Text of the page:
Sisters turn barbers in UP’s Kushinagar, shave off poverty
Teen sisters of Gorakhpur turn barber to
Two teenaged sisters have probably breached one of the last male bastions by becoming barbers and giving haircuts and shaving beards at a men’s saloon in Kushinagar district.
Nearly five years ago, sisters Jyoti (18) and Neha (16) started working as barbers at a makeshift shop owned by their father Dhruv Narayan in Banwari Tola village in Padrauna, Kushinagar, in the guise of boys.
It was only in recent times that people outside the village discovered that they were girls doing a job mostly done by men.
The girls say that they picked up the scissors not by choice but out of compulsion after their father suffered a paralysis attack.
“Though my grandfather and father worked as barbers, we never thought that we would also have to take up this job. It was our poor family condition that compelled us to step into our father’s shoes. I was studying when my father fell ill and had to close down his shop. As it became a matter of survival for us, we were left with no other option but to reopen the shop,” says Jyoti.
To avoid criticism and ridicule, Jyoti started off in the guise of a boy and was later joined by her younger sister Neha.
Youngest among eight sisters, six of whom have been married off, Jyoti and Neha dressed up as boys and sported short hair to let the customers feel comfortable.
The sisters say that the customers initially treated them as boys but later they came to know about the reality which drew sharp criticism from relatives, who never stood by them in their trying times.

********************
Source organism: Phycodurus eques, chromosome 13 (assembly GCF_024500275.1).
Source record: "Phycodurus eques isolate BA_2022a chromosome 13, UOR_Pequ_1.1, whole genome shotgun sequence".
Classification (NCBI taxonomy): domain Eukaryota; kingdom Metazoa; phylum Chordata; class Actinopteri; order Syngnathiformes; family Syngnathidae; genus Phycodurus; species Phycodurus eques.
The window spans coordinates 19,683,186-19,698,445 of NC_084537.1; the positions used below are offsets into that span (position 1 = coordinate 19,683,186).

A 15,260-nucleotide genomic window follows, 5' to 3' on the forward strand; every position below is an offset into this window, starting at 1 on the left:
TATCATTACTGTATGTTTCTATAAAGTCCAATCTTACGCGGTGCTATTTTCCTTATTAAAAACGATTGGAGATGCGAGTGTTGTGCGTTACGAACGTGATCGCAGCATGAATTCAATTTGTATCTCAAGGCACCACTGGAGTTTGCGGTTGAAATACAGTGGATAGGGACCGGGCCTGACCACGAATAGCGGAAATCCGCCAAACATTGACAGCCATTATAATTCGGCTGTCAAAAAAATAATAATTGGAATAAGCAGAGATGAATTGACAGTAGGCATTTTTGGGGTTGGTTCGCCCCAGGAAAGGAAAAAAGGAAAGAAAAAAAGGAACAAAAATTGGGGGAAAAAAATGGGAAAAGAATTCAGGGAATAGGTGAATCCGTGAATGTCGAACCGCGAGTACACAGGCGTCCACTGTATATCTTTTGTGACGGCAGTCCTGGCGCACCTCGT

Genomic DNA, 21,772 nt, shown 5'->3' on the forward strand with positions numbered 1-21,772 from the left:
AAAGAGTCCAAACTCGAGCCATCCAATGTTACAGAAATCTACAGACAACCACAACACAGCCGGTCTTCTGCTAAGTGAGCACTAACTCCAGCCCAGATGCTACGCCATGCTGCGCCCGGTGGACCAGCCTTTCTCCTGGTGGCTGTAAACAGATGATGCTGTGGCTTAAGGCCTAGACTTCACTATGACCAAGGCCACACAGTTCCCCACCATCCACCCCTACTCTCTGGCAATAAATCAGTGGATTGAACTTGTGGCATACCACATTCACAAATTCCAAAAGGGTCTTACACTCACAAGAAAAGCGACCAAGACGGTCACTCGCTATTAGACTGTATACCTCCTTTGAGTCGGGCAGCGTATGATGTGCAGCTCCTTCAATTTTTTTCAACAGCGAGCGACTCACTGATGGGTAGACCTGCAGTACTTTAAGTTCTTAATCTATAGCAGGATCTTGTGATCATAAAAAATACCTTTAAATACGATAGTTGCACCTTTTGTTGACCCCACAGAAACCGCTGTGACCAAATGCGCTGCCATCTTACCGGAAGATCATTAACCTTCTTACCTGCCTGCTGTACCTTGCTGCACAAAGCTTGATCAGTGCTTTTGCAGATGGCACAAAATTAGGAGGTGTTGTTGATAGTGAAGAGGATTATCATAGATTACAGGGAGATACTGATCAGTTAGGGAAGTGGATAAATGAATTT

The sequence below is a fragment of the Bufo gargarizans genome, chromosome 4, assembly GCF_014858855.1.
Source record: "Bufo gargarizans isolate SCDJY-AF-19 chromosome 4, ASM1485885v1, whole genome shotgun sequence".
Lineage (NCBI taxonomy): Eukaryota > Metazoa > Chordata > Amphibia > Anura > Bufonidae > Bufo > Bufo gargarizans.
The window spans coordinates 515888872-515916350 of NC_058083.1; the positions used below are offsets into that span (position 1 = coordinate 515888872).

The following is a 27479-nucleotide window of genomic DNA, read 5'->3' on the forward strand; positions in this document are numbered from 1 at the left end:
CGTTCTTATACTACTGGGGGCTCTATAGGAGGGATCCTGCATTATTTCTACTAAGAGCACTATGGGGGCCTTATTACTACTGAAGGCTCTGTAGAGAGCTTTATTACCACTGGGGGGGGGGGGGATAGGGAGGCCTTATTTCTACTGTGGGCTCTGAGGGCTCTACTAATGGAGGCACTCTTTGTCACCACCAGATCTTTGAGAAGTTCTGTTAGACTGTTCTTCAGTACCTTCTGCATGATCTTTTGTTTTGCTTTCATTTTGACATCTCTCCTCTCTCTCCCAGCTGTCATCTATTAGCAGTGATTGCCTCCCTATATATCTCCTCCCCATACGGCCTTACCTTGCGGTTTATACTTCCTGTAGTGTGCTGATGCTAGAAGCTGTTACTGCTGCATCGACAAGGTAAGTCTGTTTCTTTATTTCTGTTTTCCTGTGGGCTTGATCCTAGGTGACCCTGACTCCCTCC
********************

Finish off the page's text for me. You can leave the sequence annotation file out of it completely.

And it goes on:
Jyoti dropped out after class 12 while Neha discontinued studies after class 10.
The hard work put in by them yielded good income to support their family and helped in the treatment of their father. The girls turned their makeshift shop into a saloon and now earn around Rs 400-500 daily.
“When I started off, I had no idea about shaving or haircut. I changed my named as Deepak aka Raju to hide my identity. Later, Neha also shunned hesitation and joined me,” says Jyoti.
“Today, we do not need to hide our identity as everyone know us. Our relatives still feel that this work lacks dignity. I now want to switch to beauty parlour business which is today a source of dignified livelihood to thousands of women in India,” she adds.
Dhruv Narayan, who has still not recovered fully, says: “I feel proud of my daughters who supported the family in crisis.”
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